Letter From The Editor - Issue 69 - June 2019

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Far East Alchemy
  by Jenny Rae Rappaport
August 2006

Howl's Moving Castle

Diana Wynne Jones is one of the grande dames of children's literature. Now in her seventies, she has published over forty books, with almost all of them featuring fantasy or science fiction elements. With her enticing stories and vivid characters, she has long held a place of honor in my personal literary pantheon. So imagine my joy when I heard, several years ago, that Hayao Miyazaki was turning one of her novels, Howl's Moving Castle, into a feature-length film.

Like his American counterpart, Walt Disney, Hayao Miyazaki is an animator turned living legend. He is a national figure in Japan, and the driving force behind his animation studio, Studio Ghibli. Since his first foray into animation in 1963, Miyazaki has directed nine feature films, worked on several prominent anime series' in the 1970s and 1980s, and created a variety of anime shorts. In the United States, he is perhaps best known for two recent films which saw theatrical releases through the Walt Disney Company: "Princess Mononoke" and the 2002 Academy Award winner for Animated Feature Film, "Spirited Away".

Most likely due to the relative popularity which these two prior films enjoyed, the Walt Disney Company theatrically released "Howl's Moving Castle" in the United States in 2004. Since both of us are huge anime fans and the movie was only playing in New York City at the time, my boyfriend and I trekked into the city from the wilds of suburban New Jersey. We paid for the overpriced movie tickets in one of the Times Square movie theaters, settled into our seats, and proceeded to watch the English dubbed version of the film-despite the fact that I normally despise English dubs.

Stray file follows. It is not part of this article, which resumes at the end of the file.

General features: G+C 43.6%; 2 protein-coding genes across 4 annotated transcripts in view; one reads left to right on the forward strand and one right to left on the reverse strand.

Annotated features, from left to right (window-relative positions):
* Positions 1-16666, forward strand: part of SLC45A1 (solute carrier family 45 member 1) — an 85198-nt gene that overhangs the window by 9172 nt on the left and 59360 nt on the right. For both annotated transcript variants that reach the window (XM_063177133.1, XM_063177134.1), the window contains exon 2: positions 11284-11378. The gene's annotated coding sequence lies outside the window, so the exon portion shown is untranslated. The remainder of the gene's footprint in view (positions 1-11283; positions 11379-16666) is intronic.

Yet as I watched the movie, I discovered that I was both simultaneously enraptured and disappointed by it. It was a strange discovery to make, since for once, the English dub of the movie didn't really bother me at all. The voice acting was excellent, with most of the voices reasonably conveying the personalities of the characters. Instead, what bothered me so intensely was the fact that the movie deviated so wildly from the book on which it was based.

Let's take a look at the opening lines of the novel:

In the land of Ingary, where such things as seven-league-boots and cloaks of invisibility really exist, it is quite a misfortune to be born the eldest of three. Everyone knows you are the one who will fail first, and worst, if the three of you set out to seek your fortunes.

Sophie Hatter was the eldest of three sisters. She was not even the child of a poor woodcutter, which might have given her some chance of success. Her parents were well to do and kept a ladies' hat shop in the prosperous town of Market Chipping. []

From these two paragraphs, we instantly know what the novel is about. We have an established setting in a magical land, we know that the main characters are going to have to go out to seek their fortunes, and finally, we are introduced to poor Sophie Hatter as the heroine. Obviously, she's going to have troubles ahead of her, due to her unfortunate birth order. In a leisurely manner, the novel goes on to explain how after Mr. Hatter's death, Sophie and her two sisters are indeed forced to seek their fortunes, with Sophie remaining behind as an apprentice in the hat shop. She has a horrible inferiority complex as the eldest sister, and is convinced that she is born to fail in life.